Major studies have disproved the long-standing, prejudicial assumption of a link between race and dangerousness. In 2000, the Texas attorney general said that asserting that connection was both false and unconstitutional. In the case of Victor Hugo Saldaño, who was found guilty of murder, the Supreme Court vacated his death sentence and sent the matter back to a Texas court for a new sentencing hearing at the request of the attorney general. “My position in this matter is taken with full respect and empathy for the suffering experienced by victims of crime and their families,” he said. “But the public cannot have confidence in a criminal justice system if race is going to be considered at all in determining whether the ultimate penalty will be given.” He pledged that in the Buck case and six others, “in which testimony was offered by Dr. Quijano that race should be a factor for the jury to consider in making its determination about the sentence in a capital murder trial,” there would be new and fair sentencing hearings.”

Description:

Piece from The New Yorker which details through multiple criminal cases that the U.S. justice system unfairly favored the death penalty for black men.

Author(s):

  • Lincoln Caplan

Title:

  • Racial Discrimination and Capital Punishment: The Indefensible Death Sentence of Duane Buck

Publisher:

  • The New Yorker

Date:

  • April 20, 2013

Citations:

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CREDIBLE SOURCE

URL:

http://www.pewresearch.org/fact-tank/2016/09/29/support-for-death-penalty-lowest-in-more-than-four-decades/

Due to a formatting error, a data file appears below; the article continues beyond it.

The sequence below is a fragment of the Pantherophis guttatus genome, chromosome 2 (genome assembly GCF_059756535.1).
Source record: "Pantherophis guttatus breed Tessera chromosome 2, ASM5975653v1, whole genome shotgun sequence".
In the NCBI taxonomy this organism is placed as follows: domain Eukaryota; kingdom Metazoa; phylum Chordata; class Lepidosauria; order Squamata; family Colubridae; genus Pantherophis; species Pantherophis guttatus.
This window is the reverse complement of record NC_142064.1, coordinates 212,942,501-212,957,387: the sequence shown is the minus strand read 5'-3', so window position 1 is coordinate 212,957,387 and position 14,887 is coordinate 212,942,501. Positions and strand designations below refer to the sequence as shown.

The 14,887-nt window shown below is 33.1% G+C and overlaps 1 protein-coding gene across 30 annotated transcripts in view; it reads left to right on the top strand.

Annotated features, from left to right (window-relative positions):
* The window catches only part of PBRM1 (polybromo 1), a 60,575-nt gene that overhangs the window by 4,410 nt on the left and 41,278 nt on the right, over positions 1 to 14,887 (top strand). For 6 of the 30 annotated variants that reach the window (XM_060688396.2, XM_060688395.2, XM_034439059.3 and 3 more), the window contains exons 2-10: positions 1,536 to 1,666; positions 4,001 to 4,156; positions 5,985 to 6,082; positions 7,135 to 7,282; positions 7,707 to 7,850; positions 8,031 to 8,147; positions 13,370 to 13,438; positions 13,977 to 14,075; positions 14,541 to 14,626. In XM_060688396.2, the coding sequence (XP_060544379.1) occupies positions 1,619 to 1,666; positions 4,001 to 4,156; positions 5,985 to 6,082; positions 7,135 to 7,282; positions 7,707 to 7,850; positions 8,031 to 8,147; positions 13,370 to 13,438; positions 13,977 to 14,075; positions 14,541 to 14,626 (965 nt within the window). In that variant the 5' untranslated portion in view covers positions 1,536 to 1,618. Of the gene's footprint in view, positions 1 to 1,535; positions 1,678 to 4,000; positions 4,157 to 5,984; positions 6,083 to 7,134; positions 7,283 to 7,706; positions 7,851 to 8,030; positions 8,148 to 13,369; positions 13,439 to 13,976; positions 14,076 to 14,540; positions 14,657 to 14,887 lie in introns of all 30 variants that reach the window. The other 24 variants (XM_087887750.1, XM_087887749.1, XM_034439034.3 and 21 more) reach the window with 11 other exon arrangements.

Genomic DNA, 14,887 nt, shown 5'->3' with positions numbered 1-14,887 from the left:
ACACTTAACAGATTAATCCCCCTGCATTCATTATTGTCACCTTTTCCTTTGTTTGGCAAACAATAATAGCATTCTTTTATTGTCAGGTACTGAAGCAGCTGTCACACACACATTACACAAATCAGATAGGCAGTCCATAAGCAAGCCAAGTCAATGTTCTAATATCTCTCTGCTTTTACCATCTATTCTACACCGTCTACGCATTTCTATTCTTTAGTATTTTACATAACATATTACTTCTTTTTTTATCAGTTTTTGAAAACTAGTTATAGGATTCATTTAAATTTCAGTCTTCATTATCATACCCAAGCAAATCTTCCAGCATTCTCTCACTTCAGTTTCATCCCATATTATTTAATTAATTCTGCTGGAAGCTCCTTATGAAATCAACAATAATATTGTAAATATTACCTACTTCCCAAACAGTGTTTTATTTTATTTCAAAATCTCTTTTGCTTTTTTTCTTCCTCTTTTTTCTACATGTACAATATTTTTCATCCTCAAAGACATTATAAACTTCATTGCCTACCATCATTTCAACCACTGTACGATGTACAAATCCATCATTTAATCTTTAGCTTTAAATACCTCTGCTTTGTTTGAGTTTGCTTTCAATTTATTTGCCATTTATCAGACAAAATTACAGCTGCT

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Sample:

“Only about half of Americans (49%) now favor the death penalty for people convicted of murder, while 42% oppose it. Support has dropped 7 percentage points since March 2015, from 56%. Public support for capital punishment peaked in the mid-1990s, when eight-in-ten Americans (80% in 1994) favored the death penalty and fewer than two-in-ten were opposed (16%). Opposition to the death penalty is now the highest it has been since 1972.

Though support for the death penalty has declined across most groups, a Pew Research Center survey conducted Aug. 23-Sept. 2 among 1,201 adults finds that most Republicans continue to largely favor its use in cases of murder, while most Democrats oppose it. By more than two-to-one, more Republicans (72%) than Democrats (34%) currently favor the death penalty.”

Description:

Survey data showing Americans’ support for the death penalty in 2016 is lower than any other time since 1970, and among lowest in history.

Author(s):

  • Baxter Oliphant

Title:

  • Support for death penalty lowest in more than four decades

Publisher:

  • Pew Research Center

Date:

  • September 29, 2016

Citations: